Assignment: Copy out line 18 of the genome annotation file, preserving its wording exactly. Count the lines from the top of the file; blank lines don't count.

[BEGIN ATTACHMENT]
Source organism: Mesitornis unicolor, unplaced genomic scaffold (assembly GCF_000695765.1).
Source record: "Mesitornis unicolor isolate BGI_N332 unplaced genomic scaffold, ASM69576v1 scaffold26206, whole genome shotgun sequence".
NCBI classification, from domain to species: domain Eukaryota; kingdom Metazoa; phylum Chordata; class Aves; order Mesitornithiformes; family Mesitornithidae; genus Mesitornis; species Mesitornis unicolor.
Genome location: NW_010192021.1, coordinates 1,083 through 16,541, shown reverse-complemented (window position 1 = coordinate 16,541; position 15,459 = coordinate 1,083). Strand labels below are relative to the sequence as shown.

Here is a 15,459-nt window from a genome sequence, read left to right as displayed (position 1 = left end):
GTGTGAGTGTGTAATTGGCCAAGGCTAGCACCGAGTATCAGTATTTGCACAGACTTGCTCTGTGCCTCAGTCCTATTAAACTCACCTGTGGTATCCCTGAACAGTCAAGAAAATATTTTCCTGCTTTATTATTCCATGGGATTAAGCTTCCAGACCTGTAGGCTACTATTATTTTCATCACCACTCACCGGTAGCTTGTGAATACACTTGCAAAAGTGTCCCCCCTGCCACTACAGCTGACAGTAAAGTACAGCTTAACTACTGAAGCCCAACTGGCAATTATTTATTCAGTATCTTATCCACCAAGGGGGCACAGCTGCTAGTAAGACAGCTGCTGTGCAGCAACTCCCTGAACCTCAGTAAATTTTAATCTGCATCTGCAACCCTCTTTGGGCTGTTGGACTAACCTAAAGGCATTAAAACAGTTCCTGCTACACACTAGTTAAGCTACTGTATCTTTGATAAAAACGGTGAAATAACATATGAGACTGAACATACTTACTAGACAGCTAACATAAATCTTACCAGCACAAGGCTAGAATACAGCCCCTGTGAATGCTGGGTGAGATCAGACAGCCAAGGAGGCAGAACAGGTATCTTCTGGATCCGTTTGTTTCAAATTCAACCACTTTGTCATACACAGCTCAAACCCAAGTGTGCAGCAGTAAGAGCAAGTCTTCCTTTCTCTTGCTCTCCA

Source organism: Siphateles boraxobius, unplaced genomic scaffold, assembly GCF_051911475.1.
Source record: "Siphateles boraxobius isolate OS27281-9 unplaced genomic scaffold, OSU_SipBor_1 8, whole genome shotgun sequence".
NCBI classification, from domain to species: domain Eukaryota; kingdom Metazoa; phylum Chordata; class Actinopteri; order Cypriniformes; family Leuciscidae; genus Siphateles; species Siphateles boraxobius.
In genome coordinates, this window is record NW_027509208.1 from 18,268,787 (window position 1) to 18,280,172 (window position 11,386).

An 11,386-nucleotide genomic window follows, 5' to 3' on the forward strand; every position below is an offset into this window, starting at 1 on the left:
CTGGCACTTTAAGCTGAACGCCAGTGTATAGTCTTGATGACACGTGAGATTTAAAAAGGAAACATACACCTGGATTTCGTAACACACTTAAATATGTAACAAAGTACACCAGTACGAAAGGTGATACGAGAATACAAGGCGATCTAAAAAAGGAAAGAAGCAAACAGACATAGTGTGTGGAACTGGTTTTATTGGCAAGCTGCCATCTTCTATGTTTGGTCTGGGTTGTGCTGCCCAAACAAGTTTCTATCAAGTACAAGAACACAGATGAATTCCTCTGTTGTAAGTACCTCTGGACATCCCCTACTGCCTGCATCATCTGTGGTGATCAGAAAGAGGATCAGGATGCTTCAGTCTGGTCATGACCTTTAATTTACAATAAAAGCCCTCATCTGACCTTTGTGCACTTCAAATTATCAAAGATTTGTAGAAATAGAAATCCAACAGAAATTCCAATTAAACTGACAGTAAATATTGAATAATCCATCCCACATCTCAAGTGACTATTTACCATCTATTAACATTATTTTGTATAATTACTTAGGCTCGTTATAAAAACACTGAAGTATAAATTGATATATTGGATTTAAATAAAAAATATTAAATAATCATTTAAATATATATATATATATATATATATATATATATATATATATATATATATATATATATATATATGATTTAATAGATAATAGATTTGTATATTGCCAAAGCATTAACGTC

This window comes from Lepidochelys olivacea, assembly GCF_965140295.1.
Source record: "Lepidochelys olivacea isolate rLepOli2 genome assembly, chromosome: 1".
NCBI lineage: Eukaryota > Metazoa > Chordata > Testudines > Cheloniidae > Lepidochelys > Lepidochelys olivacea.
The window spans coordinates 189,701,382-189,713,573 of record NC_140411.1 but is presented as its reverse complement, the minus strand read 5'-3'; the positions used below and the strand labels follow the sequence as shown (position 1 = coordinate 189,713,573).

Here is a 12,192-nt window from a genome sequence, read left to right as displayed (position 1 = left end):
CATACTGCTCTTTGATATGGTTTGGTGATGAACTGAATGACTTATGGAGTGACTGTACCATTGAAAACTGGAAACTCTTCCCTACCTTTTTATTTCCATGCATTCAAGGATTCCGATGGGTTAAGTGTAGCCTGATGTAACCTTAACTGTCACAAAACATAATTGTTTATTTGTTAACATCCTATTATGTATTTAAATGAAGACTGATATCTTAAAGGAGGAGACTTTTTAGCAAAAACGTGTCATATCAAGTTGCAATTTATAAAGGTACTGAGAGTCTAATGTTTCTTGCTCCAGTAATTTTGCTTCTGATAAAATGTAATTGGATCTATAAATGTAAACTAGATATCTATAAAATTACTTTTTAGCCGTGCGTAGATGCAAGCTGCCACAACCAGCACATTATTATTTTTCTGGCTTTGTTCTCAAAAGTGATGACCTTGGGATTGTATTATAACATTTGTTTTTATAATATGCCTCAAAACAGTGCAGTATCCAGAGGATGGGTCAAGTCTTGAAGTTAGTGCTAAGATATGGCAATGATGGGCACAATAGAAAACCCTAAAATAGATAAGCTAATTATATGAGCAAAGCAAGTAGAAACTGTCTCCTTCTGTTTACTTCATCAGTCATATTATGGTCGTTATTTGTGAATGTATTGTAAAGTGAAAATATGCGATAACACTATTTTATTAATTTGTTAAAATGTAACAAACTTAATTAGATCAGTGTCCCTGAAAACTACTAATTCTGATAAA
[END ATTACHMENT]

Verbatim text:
CATACTGCTCTTTGATATGGTTTGGTGATGAACTGAATGACTTATGGAGTGACTGTACCATTGAAAACTGGAAACTCTTCCCTACCTTTTTATTTCCATGCATTCAAGGATTCCGATGGGTTAAGTGTAGCCTGATGTAACCTTAACTGTCACAAAACATAATTGTTTATTTGTTAACATCCTATTATGTATTTAAATGAAGACTGATATCTTAAAGGAGGAGACTTTTTAGCAAAAACGTGTCATATCAAGTTGCAATTTATAAAGGTACTGAGAGTCTAATGTTTCTTGCTCCAGTAATTTTGCTTCTGATAAAATGTAATTGGATCTATAAATGTAAACTAGATATCTATAAAATTACTTTTTAGCCGTGCGTAGATGCAAGCTGCCACAACCAGCACATTATTATTTTTCTGGCTTTGTTCTCAAAAGTGATGACCTTGGGATTGTATTATAACATTTGTTTTTATAATATGCCTCAAAACAGTGCAGTATCCAGAGGATGGGTCAAGTCTTGAAGTTAGTGCTAAGATATGGCAATGATGGGCACAATAGAAAACCCTAAAATAGATAAGCTAATTATATGAGCAAAGCAAGTAGAAACTGTCTCCTTCTGTTTACTTCATCAGTCATATTATGGTCGTTATTTGTGAATGTATTGTAAAGTGAAAATATGCGATAACACTATTTTATTAATTTGTTAAAATGTAACAAACTTAATTAGATCAGTGTCCCTGAAAACTACTAATTCTGATAAA